LONG weeks of complex efforts to form a new Italian Government focused extraordinary attention upon two things — the influence, some critics call it interference, of the Vatican in Italian politics, and the implications for Italy of her getting divorce legalised for the first time in her history.
On the first issue Italy, whose Constitution declares Roman Catholicism the State religion, has not experienced since the war such a bitter Church-State row as that now raging.
The Pope precipitated it when he chose a per:od of al
most unprecedented political instability to warn politicians that passage of a pending Divorce Bill, which was already a major snag in the formation of a new Centre-Left coalition government, would breach the Holy See-Italian State Lateran Treaty which in 1929 healed half a century of Church-State strife.
From the Vatican standpoint one of the key articles in the Treaty acknowledges the indissolubility of Christian marriage and stipulates that Church tribunals alone can annul Italians' Catholic marriages.
In the ensuing uproar, it has
been pretty freely conceded that from a juridical and diplomatic angle the Holy See's intervention in the divorce question was legitimate enough. What was certainly open to criticism was the timing.
Several Italian Jesuit priests. among others, rapped the Vatican. Three of them are professors at Rome's Pontifical Gregorian University.
In a newspaper interview, the three took the stand that since the Church "rediscovered" during Vatican II the principle of religious freedom, "this should imply the final abandonment of the demand to impose the moral and religious values of Christianity through the coercive instrument of secular positive law."
Fr. Paolo Tufari, who teaches cultural sociology at the Gregorian, said that a "strange contradiction" could be noted in the Pope's attitude to divorce because he ignored the Church doctrine of religious freedom, although he had said recently that all Church doctrines must be based on doctrinal principles
Fr. Tufari claimed that the Church would "derive inestimable advantages" by approving divorce. For centuries, he said, the Church had neglected a concrete pastoral necessity; that of seriously providing for the training of the consciences of her people on the question of matrimony.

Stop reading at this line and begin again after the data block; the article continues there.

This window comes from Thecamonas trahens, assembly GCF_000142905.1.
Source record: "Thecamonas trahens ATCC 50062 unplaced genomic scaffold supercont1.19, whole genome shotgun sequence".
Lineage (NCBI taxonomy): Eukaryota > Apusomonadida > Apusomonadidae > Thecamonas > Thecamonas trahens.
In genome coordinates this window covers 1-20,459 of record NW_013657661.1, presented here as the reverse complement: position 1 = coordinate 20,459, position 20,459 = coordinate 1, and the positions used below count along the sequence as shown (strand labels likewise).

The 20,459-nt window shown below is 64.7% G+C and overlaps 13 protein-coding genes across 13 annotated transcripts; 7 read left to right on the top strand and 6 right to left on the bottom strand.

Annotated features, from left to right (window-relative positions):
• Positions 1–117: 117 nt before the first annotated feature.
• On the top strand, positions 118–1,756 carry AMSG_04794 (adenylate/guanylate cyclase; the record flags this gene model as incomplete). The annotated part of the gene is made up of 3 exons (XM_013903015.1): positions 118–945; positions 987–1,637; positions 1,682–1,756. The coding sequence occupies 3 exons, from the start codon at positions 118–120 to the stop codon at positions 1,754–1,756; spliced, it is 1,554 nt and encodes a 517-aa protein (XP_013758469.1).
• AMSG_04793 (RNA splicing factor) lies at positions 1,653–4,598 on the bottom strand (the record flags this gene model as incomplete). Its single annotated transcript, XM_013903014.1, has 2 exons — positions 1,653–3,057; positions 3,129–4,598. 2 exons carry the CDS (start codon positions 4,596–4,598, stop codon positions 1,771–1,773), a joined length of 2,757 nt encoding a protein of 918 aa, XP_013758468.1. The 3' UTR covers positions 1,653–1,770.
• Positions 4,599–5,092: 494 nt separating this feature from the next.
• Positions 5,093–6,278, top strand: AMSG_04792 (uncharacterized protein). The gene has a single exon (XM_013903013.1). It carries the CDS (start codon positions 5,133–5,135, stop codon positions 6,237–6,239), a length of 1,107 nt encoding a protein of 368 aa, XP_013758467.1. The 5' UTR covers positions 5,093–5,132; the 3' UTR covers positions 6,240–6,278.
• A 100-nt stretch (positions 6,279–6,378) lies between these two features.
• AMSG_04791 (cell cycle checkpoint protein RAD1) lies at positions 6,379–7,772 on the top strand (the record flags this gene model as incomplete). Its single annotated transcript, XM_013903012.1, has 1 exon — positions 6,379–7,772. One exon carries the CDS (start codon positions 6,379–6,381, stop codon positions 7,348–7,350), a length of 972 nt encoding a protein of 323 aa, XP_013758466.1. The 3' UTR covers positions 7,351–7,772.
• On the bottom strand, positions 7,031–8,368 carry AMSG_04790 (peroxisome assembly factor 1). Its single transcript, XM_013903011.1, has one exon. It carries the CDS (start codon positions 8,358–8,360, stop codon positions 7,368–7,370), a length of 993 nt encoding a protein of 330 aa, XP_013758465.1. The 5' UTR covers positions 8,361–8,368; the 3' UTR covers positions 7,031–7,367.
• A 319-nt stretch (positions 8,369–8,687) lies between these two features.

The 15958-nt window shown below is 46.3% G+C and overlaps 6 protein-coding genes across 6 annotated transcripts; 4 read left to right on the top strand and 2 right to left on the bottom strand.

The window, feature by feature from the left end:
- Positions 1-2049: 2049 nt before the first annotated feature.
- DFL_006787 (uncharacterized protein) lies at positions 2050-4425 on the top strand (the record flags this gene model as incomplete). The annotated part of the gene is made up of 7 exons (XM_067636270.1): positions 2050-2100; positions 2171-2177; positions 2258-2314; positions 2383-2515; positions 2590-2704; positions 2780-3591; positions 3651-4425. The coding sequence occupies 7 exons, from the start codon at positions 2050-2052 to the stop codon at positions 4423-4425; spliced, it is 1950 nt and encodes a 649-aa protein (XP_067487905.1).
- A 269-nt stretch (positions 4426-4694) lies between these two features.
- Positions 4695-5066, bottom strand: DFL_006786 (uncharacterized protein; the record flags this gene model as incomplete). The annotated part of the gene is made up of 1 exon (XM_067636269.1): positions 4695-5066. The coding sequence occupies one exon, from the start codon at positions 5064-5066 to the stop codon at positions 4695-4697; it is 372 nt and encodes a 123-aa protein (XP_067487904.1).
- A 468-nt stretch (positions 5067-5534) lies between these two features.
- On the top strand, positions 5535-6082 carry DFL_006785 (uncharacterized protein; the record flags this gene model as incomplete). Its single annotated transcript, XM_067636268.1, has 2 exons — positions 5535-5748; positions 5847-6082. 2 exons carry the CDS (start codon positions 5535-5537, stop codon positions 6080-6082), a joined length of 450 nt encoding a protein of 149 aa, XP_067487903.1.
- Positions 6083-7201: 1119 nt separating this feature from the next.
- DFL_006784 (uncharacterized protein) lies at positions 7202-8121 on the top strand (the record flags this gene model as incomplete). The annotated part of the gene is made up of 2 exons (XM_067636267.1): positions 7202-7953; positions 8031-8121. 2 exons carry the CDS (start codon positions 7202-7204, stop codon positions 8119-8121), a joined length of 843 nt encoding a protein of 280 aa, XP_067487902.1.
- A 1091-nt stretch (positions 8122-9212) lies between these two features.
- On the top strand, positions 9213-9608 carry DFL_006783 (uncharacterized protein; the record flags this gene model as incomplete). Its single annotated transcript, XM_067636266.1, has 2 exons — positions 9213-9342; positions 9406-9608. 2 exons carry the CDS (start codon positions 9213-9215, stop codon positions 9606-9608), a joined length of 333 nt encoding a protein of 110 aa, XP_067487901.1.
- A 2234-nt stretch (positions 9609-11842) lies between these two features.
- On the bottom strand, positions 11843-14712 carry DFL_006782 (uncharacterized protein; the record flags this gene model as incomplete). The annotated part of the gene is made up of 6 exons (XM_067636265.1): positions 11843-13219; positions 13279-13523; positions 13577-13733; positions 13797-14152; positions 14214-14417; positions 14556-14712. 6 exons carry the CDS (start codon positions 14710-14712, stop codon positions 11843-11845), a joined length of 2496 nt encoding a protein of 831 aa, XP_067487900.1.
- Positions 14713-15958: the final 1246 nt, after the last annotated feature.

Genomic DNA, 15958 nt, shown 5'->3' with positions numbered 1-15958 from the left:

"If civil divorce is introduced in Italy, as we hope, the Church will at last also be compelled to face up to this task." Fr. Tufari said. "Should divorce be rejected, it will be a Pyrrhic victory for the Church, as the main result will be another step towards alienating Italians from Catholicism," He put the potential loss as high as 25 per cent. The young especially, he said, were scandalised by the blackmail tactics the Church was using in the "absurd battle" against
In Milan, another Jesuit, Fr. Angelo Macchi, took the line that the "safeguarding of religious freedom" in a civil society did not require the existence of a concordat.
Jesuit headquarters in Rome, in a communique following the Gregorian priests' statements, emphasised that divorce in Italy was not a pastoral problem, but one to be dealt with on the international level between the Holy See and the Italian State.
The Pope, before the political storm blew up, had already agreed to Vatican-State discussions on outdated clauses in the Lateran Treaty. But he has no intention whatever of giving way on divorce.
The ruling Christian Democrat (Catholic) party is the only party in Parliament that opposes the Divorce Bill.
Prof. Luigi Gedda, national leader of the Civic Committees Movement, political arm of Catholic Action, called for talks with the Vatican and claimed that "two Italians in three" opposed divorce.
This brought fresh interest to a declaration by the Christian Democrats that, even if Parliament passed the Divorce Bill (the Chamber of Deputies has approved it, but it must still go before the Senate. which seems likely to do the same). they would hold a referendum to allow the people to decide the issue.
If this were done, observers feel, the Bill might very well be rejected. Women are the measure's strongest opponents. A woman who gains a legal separation—the closest you can get to divorce in Italy—at least has the comfort of knowing that her husband is legally bound to continue to support her. But divorce, she feels, could cut this legal protection and leave her stranded.